LARGO — Feedback from various city departments has convinced most city commissioners that it's finally time to raze the old Community Center. In a tight 4-3 vote, the commission has approved a bid to demolish the center.
For years, city leaders have been talking about razing the old center. But a little over a month ago, commissioners delayed a vote to raze the building, asking city staffers to explore whether the old center could be used as a city government data center. They also asked staffers to find out whether the old center had historical significance.
The city is considering a new data center because computer servers at City Hall are vulnerable to storm damage. Construction costs are estimated at $1.5 million to $2 million.
Staffers determined that it would cost $2 million just to bring the old Community Center up to current code and reinforce it to withstand a major hurricane. And that figure doesn't include costs to reconnect utilities or replace items that were stripped from the building after the new Community Center was opened on Alt. Keene Road in January.
The old center also doesn't meet certain technical requirements for a new data center.
Volunteers on the city's Historic Preservation Advisory Committee also were asked to weigh in. They acknowledged that the structure was not historically significant. Most of the historic part of the building was destroyed in a fire in 1988. But members thought the old center, which was a social hub for years, had cultural significance, and they were concerned about losing a community gathering place downtown.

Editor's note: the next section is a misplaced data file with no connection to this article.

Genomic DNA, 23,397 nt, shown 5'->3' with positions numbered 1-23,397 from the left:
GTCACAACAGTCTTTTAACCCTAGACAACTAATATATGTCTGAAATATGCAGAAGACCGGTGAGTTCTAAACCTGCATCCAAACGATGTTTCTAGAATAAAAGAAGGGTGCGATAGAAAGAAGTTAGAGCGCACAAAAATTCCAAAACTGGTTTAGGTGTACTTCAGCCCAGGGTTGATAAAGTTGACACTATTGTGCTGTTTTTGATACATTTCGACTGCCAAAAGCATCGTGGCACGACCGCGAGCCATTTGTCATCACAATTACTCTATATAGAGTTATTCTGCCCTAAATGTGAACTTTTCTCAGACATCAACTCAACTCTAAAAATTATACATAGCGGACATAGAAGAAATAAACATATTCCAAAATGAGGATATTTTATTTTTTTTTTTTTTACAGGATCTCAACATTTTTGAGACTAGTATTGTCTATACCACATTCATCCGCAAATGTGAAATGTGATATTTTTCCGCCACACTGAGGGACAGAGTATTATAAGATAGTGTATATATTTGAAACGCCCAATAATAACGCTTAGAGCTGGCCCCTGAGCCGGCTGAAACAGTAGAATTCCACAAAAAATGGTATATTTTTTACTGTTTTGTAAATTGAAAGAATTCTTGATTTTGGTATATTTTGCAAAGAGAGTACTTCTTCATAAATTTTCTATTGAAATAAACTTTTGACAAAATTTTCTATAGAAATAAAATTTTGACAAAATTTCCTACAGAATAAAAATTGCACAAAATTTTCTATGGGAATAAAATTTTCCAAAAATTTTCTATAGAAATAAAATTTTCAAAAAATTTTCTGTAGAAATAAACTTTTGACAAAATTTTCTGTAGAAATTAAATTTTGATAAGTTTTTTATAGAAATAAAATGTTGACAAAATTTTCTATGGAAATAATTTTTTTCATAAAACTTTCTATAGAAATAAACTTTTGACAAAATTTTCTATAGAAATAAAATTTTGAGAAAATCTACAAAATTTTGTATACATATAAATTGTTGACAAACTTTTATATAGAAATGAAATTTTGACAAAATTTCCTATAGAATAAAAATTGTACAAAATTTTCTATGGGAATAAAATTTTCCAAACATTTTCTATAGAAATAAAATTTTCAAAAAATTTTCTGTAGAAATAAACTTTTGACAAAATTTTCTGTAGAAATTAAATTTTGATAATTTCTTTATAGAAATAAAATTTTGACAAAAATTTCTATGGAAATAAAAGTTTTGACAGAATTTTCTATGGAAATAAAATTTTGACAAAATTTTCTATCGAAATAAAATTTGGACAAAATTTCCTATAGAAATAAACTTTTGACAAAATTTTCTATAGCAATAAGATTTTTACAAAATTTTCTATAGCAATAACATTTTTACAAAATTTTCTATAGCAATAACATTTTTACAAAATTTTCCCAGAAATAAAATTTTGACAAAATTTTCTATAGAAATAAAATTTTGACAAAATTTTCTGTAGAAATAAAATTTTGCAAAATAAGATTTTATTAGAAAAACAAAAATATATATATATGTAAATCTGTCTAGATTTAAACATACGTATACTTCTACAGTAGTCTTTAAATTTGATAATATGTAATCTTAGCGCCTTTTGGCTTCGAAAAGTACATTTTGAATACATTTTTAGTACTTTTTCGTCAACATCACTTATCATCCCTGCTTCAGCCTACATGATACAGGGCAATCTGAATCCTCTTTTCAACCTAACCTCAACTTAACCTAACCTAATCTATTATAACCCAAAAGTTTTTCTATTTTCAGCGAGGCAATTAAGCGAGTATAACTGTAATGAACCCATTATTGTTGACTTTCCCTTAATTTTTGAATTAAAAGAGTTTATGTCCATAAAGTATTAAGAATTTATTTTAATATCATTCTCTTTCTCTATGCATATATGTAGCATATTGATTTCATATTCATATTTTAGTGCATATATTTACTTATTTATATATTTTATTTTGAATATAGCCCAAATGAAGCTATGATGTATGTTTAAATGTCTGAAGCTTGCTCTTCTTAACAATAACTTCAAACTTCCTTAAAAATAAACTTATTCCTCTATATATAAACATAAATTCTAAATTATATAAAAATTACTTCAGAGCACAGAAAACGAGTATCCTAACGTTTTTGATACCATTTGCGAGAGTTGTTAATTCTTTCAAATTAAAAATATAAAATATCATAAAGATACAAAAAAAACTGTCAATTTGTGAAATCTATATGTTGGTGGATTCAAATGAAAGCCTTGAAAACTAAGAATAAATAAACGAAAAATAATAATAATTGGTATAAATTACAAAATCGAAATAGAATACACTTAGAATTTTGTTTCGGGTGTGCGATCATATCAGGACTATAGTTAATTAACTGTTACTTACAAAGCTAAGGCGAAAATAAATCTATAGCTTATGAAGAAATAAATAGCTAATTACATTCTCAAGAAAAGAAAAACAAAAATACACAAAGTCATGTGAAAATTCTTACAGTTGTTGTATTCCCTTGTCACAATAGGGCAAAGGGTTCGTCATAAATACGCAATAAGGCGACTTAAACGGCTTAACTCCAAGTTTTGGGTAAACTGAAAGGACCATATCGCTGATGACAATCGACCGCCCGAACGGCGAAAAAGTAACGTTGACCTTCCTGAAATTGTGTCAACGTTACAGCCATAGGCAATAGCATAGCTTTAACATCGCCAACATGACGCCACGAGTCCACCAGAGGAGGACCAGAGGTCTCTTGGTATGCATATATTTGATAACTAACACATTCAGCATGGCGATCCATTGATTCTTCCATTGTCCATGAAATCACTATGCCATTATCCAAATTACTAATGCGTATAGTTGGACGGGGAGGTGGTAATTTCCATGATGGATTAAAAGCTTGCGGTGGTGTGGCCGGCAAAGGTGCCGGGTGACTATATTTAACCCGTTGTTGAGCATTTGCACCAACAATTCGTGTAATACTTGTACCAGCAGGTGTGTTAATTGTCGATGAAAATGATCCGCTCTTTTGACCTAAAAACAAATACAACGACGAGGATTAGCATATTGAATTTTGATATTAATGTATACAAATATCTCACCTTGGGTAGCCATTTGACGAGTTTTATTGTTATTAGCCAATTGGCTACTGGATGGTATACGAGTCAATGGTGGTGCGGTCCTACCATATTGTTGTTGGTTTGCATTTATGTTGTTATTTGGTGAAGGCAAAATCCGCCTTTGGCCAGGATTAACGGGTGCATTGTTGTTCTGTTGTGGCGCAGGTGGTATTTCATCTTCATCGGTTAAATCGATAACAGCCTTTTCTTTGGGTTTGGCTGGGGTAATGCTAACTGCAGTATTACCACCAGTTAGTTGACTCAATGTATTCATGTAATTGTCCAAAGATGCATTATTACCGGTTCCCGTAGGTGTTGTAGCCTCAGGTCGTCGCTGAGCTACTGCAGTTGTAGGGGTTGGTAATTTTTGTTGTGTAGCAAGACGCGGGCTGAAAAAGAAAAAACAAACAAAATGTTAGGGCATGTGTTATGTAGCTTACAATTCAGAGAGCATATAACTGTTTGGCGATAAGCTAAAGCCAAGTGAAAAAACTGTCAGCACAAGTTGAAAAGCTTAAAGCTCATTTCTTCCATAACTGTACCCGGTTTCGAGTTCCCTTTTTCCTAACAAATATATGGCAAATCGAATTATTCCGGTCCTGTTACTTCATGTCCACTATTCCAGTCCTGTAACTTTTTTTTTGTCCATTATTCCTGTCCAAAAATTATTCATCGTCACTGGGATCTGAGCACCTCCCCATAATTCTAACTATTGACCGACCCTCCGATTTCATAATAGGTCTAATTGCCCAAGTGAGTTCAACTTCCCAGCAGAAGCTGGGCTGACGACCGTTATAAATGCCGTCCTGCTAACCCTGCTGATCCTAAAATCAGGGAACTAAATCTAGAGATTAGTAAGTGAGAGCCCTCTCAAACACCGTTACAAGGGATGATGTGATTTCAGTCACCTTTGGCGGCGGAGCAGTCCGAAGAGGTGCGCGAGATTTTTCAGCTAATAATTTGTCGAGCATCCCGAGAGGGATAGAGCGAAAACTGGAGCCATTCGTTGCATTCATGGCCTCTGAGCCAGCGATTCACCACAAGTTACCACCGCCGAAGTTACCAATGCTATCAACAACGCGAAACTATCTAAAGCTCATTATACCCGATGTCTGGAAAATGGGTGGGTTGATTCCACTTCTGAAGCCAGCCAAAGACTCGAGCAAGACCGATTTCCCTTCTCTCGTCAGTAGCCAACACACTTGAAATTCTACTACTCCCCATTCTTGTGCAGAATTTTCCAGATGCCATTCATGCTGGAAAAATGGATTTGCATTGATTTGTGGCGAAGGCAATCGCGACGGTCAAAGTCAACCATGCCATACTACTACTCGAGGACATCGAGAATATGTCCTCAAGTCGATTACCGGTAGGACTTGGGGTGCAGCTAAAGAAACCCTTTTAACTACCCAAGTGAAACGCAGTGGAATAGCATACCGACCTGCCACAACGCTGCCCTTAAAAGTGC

Through the years, the city has bought properties downtown and demolished rundown buildings with plans to market chunks of land to a developer someday. The city also moved the community center hoping to persuade someone to redevelop the site of the old center.
Vice Mayor Robert Murray and Commissioners Curtis Holmes and Mary Gray Black opposed demolition.
Murray worried about how another empty lot downtown would affect other businesses there. The city has other shovel-ready sites downtown, and there just hasn't been interest in them, he said.
Holmes said he didn't know why the city was in such a hurry to tear down the center.
"If we tear the thing down, it would be shovel ready for corn," he said.
Black said she heard that small-business owners downtown feared the old center's demolition.
"They are concerned that when that building goes down, that it's just another nail in their coffin," Black said.
Commissioner Woody Brown, who has a chiropractic office near the property, said he has talked with other business owners and they feel pretty much the way he does. He had been open to exploring another use for the center, but since that doesn't appear practical, he supports razing it.
"I think a vacant parcel is much more pleasing than a deteriorating building," he said.
The building doesn't look as good as it did two months ago, Brown said.
"That is my concern as a business person. And that is the concern of the other people that I spoke with that are my business neighbors," Brown said.
Facilities manager Glenn Harwood said the old center could be demolished within the next few weeks.
Lorri Helfand can be reached at firstname.lastname@example.org or (727) 445-4155.